Disabled World: Revised/Updated: 2016/06/11
Synopsis: Information including questions answers and latest research news on the human brain and spinal cord.
The human brain is the center of the human nervous system. Enclosed in the cranium, it has the same general structure as the brains of other mammals, but is over three times as large as the brain of a typical mammal with an equivalent body size.
The brain is one of the largest and most complex organs in the human body. It is made up of more than 100 billion nerves that communicate in trillions of connections called synapses. Our brain gives us awareness of ourselves and of our environment, processing a constant stream of sensory data. It controls our muscle movements, the secretions of our glands, and even our breathing and internal temperature. The human brain has the same general structure as the brains of other mammals, but has a more developed cerebral cortex than any other. Large animals such as whales and elephants have larger brains in absolute terms, but when measured using the encephalization quotient, which compensates for body size, the human brain is almost twice as large as the brain of a bottle-nose dolphin, and three times as large as the brain of a chimpanzee.
The human brain is the center of the nervous system in animals. All vertebrates, and the majority of invertebrates, have a brain.
The brain has the size and appearance of a small cauliflower. But thanks to its 100 billion nerve cells, we can think, plan, talk, imagine, and so much more.
The brain has two cerebral hemispheres.
Each takes care of one side of the body, but the controls are crossed: the right hemisphere takes care of the left side, and vice versa.
If each hemisphere were unfolded, it would be the size of an extra-large pizza! For this reason, the brain must fold over on itself many times to fit into the skull.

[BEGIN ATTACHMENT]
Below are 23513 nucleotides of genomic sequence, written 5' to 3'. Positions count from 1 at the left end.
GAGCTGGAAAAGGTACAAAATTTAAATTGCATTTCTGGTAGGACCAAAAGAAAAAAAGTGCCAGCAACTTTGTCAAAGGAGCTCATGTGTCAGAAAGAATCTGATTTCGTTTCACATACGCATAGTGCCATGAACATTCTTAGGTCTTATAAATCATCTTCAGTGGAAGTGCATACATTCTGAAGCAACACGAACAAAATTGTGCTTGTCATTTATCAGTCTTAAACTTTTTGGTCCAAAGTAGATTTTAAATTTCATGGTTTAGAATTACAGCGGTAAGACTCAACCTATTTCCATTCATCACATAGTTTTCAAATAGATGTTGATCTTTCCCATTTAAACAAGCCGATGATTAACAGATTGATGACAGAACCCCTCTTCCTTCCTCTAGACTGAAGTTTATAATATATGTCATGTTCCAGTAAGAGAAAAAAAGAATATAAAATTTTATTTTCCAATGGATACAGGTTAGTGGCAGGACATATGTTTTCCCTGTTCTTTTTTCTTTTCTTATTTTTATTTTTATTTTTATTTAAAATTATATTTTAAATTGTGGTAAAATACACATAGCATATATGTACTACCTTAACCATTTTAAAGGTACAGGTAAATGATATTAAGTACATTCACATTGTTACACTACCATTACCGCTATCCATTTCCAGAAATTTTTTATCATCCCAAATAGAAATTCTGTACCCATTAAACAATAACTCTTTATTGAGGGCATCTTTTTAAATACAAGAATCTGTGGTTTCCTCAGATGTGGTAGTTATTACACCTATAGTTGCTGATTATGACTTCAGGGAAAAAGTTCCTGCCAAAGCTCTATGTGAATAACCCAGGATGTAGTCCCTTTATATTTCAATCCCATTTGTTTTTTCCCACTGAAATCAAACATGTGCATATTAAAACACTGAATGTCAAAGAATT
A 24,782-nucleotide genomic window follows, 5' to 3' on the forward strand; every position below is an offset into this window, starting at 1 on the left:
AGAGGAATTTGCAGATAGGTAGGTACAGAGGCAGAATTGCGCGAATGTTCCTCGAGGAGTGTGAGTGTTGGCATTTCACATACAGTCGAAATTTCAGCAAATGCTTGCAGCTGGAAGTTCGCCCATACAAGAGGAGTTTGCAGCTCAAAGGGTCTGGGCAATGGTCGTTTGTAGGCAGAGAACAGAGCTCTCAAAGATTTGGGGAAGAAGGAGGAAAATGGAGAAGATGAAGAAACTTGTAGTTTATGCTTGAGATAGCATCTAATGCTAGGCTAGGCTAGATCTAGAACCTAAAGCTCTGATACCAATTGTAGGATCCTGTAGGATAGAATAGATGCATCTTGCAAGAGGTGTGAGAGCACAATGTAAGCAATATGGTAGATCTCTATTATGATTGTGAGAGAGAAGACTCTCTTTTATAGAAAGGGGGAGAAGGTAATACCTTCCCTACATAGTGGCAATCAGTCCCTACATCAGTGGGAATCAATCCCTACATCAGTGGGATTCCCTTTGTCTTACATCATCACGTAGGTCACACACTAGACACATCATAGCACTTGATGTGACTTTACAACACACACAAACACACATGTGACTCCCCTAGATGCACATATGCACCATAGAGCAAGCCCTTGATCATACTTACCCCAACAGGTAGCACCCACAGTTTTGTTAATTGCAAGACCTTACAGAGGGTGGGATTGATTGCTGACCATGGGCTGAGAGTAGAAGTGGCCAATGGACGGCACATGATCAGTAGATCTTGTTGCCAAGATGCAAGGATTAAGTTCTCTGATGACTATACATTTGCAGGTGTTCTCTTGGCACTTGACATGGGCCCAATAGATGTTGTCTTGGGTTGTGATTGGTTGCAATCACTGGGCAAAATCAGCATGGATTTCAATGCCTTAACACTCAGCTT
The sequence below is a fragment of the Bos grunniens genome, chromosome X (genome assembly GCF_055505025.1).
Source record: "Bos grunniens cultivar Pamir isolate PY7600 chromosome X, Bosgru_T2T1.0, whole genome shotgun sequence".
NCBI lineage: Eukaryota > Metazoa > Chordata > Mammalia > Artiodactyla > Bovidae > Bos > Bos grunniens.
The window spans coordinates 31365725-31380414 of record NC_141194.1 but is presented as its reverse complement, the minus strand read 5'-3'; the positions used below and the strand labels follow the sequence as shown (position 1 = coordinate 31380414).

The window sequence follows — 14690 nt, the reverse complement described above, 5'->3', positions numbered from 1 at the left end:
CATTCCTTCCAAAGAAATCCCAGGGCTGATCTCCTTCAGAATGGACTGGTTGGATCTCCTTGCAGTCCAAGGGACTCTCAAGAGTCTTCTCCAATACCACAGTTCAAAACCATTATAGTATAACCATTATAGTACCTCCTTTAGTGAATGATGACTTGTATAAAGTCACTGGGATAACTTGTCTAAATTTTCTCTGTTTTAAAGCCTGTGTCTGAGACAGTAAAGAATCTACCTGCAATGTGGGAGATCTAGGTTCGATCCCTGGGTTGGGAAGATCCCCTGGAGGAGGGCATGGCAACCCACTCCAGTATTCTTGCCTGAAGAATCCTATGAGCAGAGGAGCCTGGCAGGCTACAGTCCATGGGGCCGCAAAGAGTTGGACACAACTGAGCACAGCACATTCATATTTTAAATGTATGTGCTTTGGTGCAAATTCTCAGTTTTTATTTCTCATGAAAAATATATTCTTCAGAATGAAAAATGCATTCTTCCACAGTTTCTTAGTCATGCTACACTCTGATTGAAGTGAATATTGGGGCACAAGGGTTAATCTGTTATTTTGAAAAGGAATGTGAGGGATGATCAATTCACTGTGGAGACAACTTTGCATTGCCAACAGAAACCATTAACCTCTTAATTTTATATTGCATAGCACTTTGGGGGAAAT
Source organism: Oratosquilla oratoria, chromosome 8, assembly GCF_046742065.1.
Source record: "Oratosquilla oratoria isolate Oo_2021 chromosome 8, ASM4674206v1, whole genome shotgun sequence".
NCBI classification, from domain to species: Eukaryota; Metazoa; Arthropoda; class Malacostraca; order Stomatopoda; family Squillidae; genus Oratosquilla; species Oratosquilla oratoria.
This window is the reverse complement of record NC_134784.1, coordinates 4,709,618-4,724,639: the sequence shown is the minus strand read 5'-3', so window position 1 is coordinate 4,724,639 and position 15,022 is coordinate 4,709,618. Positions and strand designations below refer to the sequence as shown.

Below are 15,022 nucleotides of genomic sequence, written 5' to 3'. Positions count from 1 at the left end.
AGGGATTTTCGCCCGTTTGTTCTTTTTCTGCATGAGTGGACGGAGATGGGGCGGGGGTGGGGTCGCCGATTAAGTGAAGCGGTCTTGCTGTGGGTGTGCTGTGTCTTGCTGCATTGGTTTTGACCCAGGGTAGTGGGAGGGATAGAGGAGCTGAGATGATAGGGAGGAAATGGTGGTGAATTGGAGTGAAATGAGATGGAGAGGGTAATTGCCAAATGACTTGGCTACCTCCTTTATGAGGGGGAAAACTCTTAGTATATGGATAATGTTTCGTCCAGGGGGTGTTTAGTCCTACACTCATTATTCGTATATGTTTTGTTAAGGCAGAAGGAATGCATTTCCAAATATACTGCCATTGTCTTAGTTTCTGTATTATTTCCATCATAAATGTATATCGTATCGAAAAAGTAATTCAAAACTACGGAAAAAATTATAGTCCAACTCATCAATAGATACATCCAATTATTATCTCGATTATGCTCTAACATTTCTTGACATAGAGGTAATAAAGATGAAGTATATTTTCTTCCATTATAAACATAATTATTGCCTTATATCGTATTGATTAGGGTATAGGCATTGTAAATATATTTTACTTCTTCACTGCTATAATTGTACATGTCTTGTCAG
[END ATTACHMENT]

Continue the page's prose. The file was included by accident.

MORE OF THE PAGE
The brain monitors and regulates the body's actions and reactions.
It continuously receives sensory information, and rapidly analyzes this data and then responds, controlling bodily actions and functions.
The brainstem controls breathing, heart rate, and other autonomic processes that are independent of conscious brain functions.
The neocortex is the center of higher-order thinking, learning, and memory.
The cerebellum is responsible for the body's balance, posture, and the coordination of movement.
The human brain controls the central nervous system by way of the cranial nerves and spinal cord, the peripheral nervous system and regulates virtually all human activity.
The human brain is made up of over 100 billion nerve cells with each brain cell connected to around 10,000 other cells, which equals around 1000 trillion connections in your brain.
The brain can be divided into three basic units:
Studies of the Human Brain:
For centuries, scientists and philosophers have been fascinated by the brain, but until recently they viewed the brain as nearly incomprehensible. Now, however, the brain is beginning to relinquish its secrets.
Scientists have learned more about the brain in the last 10 years than in all previous centuries because of the accelerating pace of research in neurological and behavioral science and the development of new research techniques. As a result, Congress named the 1990s the Decade of the Brain.
At the forefront of research on the brain and other elements of the nervous system is the National Institute of Neurological Disorders and Stroke (NINDS), which conducts and supports scientific studies in the United States and around the world.
Glossary of words used to define various parts and actions relating to the human brain.
There are more named components to the human brain than you may think, as per usual medical naming most of the glossary of terms used to describe parts of the brain are from Latin.
Q - How much oxygen does the brain need to stay "conscious"
A - An adults brain requires around 20% of the body's oxygen.
Q - How much blood is needed by the brain
A - Approximately 20% of the blood flowing from the heart is pumped to the brain. The brain needs constant blood flow in order to keep up with the heavy metabolic demands of the neurons.
Q - Does the brain work at the Speed of Light
A - No, far from it.